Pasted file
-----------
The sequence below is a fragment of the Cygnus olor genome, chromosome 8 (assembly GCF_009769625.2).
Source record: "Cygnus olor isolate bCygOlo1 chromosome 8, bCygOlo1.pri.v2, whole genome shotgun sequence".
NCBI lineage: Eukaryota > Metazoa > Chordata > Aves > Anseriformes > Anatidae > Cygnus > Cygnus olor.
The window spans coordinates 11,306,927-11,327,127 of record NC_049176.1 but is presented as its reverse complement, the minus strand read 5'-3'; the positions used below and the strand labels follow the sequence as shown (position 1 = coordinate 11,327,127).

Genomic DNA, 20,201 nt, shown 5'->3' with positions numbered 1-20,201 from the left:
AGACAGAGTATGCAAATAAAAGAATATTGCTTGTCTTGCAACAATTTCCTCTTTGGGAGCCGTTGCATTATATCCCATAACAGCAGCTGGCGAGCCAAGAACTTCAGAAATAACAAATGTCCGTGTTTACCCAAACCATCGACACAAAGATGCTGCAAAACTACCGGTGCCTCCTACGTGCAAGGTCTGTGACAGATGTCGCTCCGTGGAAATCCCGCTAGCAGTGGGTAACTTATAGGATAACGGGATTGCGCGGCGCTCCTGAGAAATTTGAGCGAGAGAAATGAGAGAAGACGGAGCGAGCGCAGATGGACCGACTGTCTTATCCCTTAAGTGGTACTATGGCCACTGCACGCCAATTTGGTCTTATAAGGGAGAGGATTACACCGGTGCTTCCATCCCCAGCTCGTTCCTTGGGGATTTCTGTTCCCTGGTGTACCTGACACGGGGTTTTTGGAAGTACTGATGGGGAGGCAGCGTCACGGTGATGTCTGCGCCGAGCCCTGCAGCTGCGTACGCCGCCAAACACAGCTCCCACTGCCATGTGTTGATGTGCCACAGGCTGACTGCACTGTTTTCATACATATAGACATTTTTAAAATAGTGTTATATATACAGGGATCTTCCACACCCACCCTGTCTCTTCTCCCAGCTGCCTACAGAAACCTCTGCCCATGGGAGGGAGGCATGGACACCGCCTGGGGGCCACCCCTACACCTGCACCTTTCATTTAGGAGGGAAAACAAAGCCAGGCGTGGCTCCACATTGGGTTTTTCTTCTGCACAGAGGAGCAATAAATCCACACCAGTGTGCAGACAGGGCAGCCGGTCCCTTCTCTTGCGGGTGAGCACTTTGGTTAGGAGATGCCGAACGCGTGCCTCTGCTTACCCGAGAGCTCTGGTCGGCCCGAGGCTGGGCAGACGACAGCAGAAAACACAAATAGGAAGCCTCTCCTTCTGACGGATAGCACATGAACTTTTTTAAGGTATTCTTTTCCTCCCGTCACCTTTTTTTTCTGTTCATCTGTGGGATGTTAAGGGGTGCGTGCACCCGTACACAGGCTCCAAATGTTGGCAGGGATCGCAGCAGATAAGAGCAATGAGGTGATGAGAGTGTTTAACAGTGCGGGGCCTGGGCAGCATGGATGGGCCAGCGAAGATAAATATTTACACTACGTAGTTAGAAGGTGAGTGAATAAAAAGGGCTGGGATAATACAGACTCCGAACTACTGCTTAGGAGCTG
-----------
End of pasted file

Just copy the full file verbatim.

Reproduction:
The sequence below is a fragment of the Cygnus olor genome, chromosome 8 (assembly GCF_009769625.2).
Source record: "Cygnus olor isolate bCygOlo1 chromosome 8, bCygOlo1.pri.v2, whole genome shotgun sequence".
NCBI lineage: Eukaryota > Metazoa > Chordata > Aves > Anseriformes > Anatidae > Cygnus > Cygnus olor.
The window spans coordinates 11,306,927-11,327,127 of record NC_049176.1 but is presented as its reverse complement, the minus strand read 5'-3'; the positions used below and the strand labels follow the sequence as shown (position 1 = coordinate 11,327,127).

Genomic DNA, 20,201 nt, shown 5'->3' with positions numbered 1-20,201 from the left:
AGACAGAGTATGCAAATAAAAGAATATTGCTTGTCTTGCAACAATTTCCTCTTTGGGAGCCGTTGCATTATATCCCATAACAGCAGCTGGCGAGCCAAGAACTTCAGAAATAACAAATGTCCGTGTTTACCCAAACCATCGACACAAAGATGCTGCAAAACTACCGGTGCCTCCTACGTGCAAGGTCTGTGACAGATGTCGCTCCGTGGAAATCCCGCTAGCAGTGGGTAACTTATAGGATAACGGGATTGCGCGGCGCTCCTGAGAAATTTGAGCGAGAGAAATGAGAGAAGACGGAGCGAGCGCAGATGGACCGACTGTCTTATCCCTTAAGTGGTACTATGGCCACTGCACGCCAATTTGGTCTTATAAGGGAGAGGATTACACCGGTGCTTCCATCCCCAGCTCGTTCCTTGGGGATTTCTGTTCCCTGGTGTACCTGACACGGGGTTTTTGGAAGTACTGATGGGGAGGCAGCGTCACGGTGATGTCTGCGCCGAGCCCTGCAGCTGCGTACGCCGCCAAACACAGCTCCCACTGCCATGTGTTGATGTGCCACAGGCTGACTGCACTGTTTTCATACATATAGACATTTTTAAAATAGTGTTATATATACAGGGATCTTCCACACCCACCCTGTCTCTTCTCCCAGCTGCCTACAGAAACCTCTGCCCATGGGAGGGAGGCATGGACACCGCCTGGGGGCCACCCCTACACCTGCACCTTTCATTTAGGAGGGAAAACAAAGCCAGGCGTGGCTCCACATTGGGTTTTTCTTCTGCACAGAGGAGCAATAAATCCACACCAGTGTGCAGACAGGGCAGCCGGTCCCTTCTCTTGCGGGTGAGCACTTTGGTTAGGAGATGCCGAACGCGTGCCTCTGCTTACCCGAGAGCTCTGGTCGGCCCGAGGCTGGGCAGACGACAGCAGAAAACACAAATAGGAAGCCTCTCCTTCTGACGGATAGCACATGAACTTTTTTAAGGTATTCTTTTCCTCCCGTCACCTTTTTTTTCTGTTCATCTGTGGGATGTTAAGGGGTGCGTGCACCCGTACACAGGCTCCAAATGTTGGCAGGGATCGCAGCAGATAAGAGCAATGAGGTGATGAGAGTGTTTAACAGTGCGGGGCCTGGGCAGCATGGATGGGCCAGCGAAGATAAATATTTACACTACGTAGTTAGAAGGTGAGTGAATAAAAAGGGCTGGGATAATACAGACTCCGAACTACTGCTTAGGAGCTG